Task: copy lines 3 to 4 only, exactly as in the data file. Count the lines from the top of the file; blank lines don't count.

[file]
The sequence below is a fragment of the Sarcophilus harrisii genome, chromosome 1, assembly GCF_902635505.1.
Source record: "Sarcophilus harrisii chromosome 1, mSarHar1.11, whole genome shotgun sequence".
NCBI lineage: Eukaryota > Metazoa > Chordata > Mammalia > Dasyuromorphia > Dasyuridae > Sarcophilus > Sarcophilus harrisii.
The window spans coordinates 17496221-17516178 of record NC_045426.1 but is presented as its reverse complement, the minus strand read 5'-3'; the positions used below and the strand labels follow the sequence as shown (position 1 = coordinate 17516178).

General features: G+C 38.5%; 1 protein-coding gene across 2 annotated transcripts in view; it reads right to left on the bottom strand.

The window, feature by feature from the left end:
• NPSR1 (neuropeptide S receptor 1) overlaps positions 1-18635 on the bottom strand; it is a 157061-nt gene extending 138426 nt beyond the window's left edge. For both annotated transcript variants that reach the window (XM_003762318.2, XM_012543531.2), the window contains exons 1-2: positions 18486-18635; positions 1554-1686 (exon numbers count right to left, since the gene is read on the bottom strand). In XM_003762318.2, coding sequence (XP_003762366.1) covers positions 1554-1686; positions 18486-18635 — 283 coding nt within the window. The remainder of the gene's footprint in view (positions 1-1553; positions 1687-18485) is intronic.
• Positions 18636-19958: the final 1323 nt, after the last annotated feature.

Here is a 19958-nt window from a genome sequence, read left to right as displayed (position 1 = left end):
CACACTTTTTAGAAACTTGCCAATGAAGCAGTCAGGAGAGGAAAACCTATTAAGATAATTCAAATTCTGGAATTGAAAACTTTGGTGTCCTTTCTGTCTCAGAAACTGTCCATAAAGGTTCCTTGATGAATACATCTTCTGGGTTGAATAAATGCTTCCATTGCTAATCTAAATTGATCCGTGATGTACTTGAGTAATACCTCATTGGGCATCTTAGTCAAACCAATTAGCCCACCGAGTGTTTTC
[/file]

NCBI lineage: Eukaryota > Metazoa > Chordata > Mammalia > Dasyuromorphia > Dasyuridae > Sarcophilus > Sarcophilus harrisii.
The window spans coordinates 17496221-17516178 of record NC_045426.1 but is presented as its reverse complement, the minus strand read 5'-3'; the positions used below and the strand labels follow the sequence as shown (position 1 = coordinate 17516178).